In that sense, what matters here is the taking of the image, and its sharing, not so much the image itself.

Canon SX20IS at 560mm equivalent, f5.7 @ 1/200th @ ISO 200. Snow Mode.

Processed for clarity and intensity in Lightroom.

08
Jan
11

1/8/2011: the corner of simple and green

Sometimes you see an image very clearly, but when you attempt to frame it, it turns out harder than you thought. That was the way here. Simple image. I saw it right away.  It then took me an inordinate amount of time to find the angle, zoom setting, and particular section of branch. Still, I like it.

Emmon’s Preserve, Kennebunkport, ME.

Canon SX20IS at 180mm equivalent, f5 @ 1/250@ ISO 125. Snow Mode.

Processed for intensity and clarity in Lightroom.

07
Jan
11

1/7/2010: Icy Kiss!

Take one more look at the image before you read all about the difficulties of making it.

A little curl of water and lacy ice surrounded by snow, and an all but impossible exposure problem. I decided to let the snow go completely white, in order to bring some light and life to the flowing water and some texture to the ice. I tried it both ways. This is one of those cases where I over-ruled the built in Snow Mode using Exposure Compensation.  Unfortunately, the snow goes gray very quickly, if you decrease exposure, and the water goes too dark. All in all I prefer this standard Snow Mode treatment. The tight crop, is, of course, to emphasize the pattern of ice and water.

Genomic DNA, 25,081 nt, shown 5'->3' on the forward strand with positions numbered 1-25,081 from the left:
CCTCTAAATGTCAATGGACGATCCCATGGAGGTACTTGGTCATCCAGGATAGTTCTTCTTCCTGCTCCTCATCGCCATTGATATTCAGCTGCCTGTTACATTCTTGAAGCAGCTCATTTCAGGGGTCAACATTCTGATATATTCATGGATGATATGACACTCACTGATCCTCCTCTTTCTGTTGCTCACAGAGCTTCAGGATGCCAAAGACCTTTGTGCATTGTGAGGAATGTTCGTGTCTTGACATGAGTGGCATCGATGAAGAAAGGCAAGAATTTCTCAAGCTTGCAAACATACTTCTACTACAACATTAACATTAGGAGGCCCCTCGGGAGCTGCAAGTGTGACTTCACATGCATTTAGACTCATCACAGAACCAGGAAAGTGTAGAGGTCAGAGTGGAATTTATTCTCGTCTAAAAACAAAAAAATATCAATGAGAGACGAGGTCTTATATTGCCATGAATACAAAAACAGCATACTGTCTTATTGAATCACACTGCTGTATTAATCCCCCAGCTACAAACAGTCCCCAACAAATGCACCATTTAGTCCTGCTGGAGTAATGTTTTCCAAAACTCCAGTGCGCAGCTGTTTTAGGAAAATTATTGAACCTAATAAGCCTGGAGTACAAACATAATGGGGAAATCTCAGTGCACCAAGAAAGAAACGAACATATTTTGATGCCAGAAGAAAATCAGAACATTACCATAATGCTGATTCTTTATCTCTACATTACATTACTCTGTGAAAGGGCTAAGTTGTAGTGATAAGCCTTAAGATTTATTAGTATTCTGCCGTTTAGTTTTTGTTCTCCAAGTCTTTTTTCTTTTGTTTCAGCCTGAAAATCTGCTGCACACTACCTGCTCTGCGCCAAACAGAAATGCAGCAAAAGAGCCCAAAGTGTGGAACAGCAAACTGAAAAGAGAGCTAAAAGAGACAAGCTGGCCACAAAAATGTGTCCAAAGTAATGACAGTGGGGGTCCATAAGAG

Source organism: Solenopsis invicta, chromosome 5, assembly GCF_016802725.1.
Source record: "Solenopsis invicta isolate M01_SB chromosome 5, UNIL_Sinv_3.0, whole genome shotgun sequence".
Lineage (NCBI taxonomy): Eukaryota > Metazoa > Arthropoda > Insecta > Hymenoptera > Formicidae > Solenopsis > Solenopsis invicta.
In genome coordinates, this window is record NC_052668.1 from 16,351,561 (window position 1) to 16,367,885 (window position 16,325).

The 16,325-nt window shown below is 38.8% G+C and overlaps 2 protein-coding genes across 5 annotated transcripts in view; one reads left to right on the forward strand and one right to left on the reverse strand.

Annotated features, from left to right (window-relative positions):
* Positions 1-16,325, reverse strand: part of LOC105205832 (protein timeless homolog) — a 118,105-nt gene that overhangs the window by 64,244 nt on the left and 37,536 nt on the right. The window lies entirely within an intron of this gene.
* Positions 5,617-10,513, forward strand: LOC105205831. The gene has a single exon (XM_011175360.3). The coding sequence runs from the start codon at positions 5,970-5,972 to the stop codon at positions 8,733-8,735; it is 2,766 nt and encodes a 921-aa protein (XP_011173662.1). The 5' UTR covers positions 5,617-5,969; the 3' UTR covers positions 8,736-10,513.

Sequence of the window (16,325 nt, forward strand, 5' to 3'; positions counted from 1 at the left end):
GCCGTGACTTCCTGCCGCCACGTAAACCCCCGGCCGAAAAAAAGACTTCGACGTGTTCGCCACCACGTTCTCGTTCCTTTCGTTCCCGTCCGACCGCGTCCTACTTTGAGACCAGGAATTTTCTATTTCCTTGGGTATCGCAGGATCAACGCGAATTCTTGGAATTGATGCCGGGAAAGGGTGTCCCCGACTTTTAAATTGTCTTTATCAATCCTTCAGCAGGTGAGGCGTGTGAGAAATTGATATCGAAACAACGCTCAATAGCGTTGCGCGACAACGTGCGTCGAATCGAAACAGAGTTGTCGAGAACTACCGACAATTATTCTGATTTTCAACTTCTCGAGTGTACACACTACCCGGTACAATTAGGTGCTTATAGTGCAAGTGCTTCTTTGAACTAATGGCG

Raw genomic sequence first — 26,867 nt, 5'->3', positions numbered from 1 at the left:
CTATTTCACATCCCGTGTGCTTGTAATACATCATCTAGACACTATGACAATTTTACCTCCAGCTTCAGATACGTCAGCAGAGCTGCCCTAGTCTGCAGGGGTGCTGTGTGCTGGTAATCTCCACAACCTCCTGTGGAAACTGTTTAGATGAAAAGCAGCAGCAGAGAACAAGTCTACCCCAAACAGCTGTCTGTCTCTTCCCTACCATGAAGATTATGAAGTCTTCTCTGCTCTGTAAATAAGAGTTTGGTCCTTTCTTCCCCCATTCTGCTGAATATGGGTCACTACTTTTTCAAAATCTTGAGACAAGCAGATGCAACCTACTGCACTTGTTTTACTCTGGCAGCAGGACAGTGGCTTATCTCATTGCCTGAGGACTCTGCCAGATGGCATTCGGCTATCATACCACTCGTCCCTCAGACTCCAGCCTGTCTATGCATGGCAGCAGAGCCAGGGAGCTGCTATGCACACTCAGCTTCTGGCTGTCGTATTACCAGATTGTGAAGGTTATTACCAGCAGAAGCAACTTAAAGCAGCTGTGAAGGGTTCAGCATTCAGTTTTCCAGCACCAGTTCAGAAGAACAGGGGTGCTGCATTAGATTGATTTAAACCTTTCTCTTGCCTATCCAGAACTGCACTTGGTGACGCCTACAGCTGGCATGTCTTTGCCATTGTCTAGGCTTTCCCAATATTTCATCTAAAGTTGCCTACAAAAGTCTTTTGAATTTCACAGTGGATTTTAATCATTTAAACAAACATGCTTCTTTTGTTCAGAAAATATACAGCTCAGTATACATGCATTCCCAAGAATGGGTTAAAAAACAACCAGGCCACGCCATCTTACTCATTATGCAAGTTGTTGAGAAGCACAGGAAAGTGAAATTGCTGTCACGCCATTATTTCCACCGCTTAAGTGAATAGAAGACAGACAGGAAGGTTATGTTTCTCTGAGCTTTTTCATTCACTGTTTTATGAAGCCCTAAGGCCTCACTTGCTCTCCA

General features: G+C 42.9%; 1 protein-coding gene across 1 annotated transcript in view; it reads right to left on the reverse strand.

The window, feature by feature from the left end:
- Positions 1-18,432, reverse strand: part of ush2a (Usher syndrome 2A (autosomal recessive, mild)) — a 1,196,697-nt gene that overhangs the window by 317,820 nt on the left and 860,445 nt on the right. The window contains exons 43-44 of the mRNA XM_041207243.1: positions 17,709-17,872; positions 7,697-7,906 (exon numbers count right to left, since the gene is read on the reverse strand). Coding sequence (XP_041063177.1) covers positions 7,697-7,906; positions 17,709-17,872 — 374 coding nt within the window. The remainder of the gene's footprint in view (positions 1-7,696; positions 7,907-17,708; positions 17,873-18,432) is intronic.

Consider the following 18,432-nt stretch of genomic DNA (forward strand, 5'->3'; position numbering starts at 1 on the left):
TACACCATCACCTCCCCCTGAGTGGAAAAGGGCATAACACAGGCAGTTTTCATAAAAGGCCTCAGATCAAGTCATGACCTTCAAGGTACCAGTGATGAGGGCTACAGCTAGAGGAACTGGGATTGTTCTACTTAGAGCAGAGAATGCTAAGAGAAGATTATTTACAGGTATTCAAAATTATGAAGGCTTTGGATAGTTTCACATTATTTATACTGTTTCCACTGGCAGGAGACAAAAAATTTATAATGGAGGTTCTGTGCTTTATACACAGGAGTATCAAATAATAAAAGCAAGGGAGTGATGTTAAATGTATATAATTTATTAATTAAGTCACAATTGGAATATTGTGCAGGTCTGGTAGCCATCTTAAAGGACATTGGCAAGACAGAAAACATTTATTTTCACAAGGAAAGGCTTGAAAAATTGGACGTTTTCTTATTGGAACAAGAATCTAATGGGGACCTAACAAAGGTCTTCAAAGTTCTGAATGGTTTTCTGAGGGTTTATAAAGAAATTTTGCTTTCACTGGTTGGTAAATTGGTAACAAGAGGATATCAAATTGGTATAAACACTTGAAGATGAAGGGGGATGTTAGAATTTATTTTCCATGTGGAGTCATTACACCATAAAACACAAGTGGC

This is what it looks like pulled back a bit.

You can see from the dappled light patterns that the adjacent snow happened to be in sun patches on both sides. 

Canon SX20IS at 290mm equivalent, f5 @ 1/80th @ ISO 200. Snow Mode.

Wide shot at 70mm equivalent, f4 @ 1/160 @ ISO 80, also Snow Mode.

Ah yes…but that is just technique…the image either stands as it is, or it does not.

Works for me. 🙂

06
Jan
11

1/6/2011: Baston Brook Buried

Emmon’s Preserve fills a bow in Baston Brook (river?) where the stream descends over rock ledges on its final run to the sea. The little falls, swirling rapids, and quiet pools there have given me a lot of entertainment over the years.